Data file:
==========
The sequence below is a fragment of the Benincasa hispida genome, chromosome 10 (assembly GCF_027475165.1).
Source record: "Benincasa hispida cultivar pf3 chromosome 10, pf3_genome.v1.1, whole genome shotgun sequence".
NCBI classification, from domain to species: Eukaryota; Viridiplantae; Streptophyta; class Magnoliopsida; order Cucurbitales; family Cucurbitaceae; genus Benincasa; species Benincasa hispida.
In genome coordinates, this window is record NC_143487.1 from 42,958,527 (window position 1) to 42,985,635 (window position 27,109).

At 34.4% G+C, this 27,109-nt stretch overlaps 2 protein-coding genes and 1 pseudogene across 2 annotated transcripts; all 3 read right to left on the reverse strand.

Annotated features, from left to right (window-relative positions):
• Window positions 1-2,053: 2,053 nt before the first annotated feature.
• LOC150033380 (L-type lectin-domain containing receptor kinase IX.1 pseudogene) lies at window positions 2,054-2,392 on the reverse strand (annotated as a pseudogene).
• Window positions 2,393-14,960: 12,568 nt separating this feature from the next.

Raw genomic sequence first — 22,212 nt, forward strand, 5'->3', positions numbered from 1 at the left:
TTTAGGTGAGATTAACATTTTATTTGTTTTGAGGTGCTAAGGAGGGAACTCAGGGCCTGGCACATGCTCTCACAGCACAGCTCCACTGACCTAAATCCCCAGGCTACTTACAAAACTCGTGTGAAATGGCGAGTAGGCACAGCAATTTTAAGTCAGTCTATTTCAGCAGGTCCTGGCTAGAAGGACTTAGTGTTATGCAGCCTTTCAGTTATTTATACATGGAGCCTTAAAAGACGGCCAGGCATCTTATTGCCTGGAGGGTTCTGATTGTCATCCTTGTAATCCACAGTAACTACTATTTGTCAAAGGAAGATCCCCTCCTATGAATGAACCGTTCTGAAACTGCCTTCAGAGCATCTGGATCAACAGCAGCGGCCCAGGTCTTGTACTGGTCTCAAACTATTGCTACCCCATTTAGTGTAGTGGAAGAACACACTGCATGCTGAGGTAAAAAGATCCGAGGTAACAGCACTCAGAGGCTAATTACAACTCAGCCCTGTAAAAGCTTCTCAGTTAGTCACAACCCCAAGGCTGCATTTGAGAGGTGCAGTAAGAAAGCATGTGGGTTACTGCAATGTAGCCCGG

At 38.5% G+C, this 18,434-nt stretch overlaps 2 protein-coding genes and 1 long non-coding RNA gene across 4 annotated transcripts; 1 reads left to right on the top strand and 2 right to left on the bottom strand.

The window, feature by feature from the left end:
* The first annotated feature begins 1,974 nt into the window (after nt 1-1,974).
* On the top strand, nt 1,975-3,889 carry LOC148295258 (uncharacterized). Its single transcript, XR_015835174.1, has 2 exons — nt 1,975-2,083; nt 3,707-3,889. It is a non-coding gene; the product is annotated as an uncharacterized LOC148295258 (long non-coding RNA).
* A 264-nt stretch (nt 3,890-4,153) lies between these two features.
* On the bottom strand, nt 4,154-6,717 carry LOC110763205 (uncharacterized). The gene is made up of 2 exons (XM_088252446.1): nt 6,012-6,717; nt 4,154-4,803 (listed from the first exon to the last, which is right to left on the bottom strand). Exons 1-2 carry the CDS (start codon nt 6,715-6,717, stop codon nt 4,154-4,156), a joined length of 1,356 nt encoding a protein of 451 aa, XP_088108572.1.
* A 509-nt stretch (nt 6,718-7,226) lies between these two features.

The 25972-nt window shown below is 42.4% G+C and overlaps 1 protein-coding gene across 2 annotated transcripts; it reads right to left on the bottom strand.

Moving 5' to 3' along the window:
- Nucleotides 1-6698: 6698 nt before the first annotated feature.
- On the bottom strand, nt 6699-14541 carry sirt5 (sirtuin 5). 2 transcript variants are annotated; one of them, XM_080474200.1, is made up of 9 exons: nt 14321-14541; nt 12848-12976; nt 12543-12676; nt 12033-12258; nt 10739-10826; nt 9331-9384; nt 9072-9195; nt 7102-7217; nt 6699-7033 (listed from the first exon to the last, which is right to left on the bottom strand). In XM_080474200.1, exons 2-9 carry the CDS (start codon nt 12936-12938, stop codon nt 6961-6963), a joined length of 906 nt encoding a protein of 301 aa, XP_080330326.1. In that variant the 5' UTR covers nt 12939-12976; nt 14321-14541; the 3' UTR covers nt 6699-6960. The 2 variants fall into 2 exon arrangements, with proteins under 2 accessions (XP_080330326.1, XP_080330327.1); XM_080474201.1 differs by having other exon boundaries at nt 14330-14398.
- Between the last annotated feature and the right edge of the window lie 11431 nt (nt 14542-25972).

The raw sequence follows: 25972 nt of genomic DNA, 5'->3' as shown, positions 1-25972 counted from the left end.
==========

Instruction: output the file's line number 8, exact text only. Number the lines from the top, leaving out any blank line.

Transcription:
• LOC150033380 (L-type lectin-domain containing receptor kinase IX.1 pseudogene) lies at window positions 2,054-2,392 on the reverse strand (annotated as a pseudogene).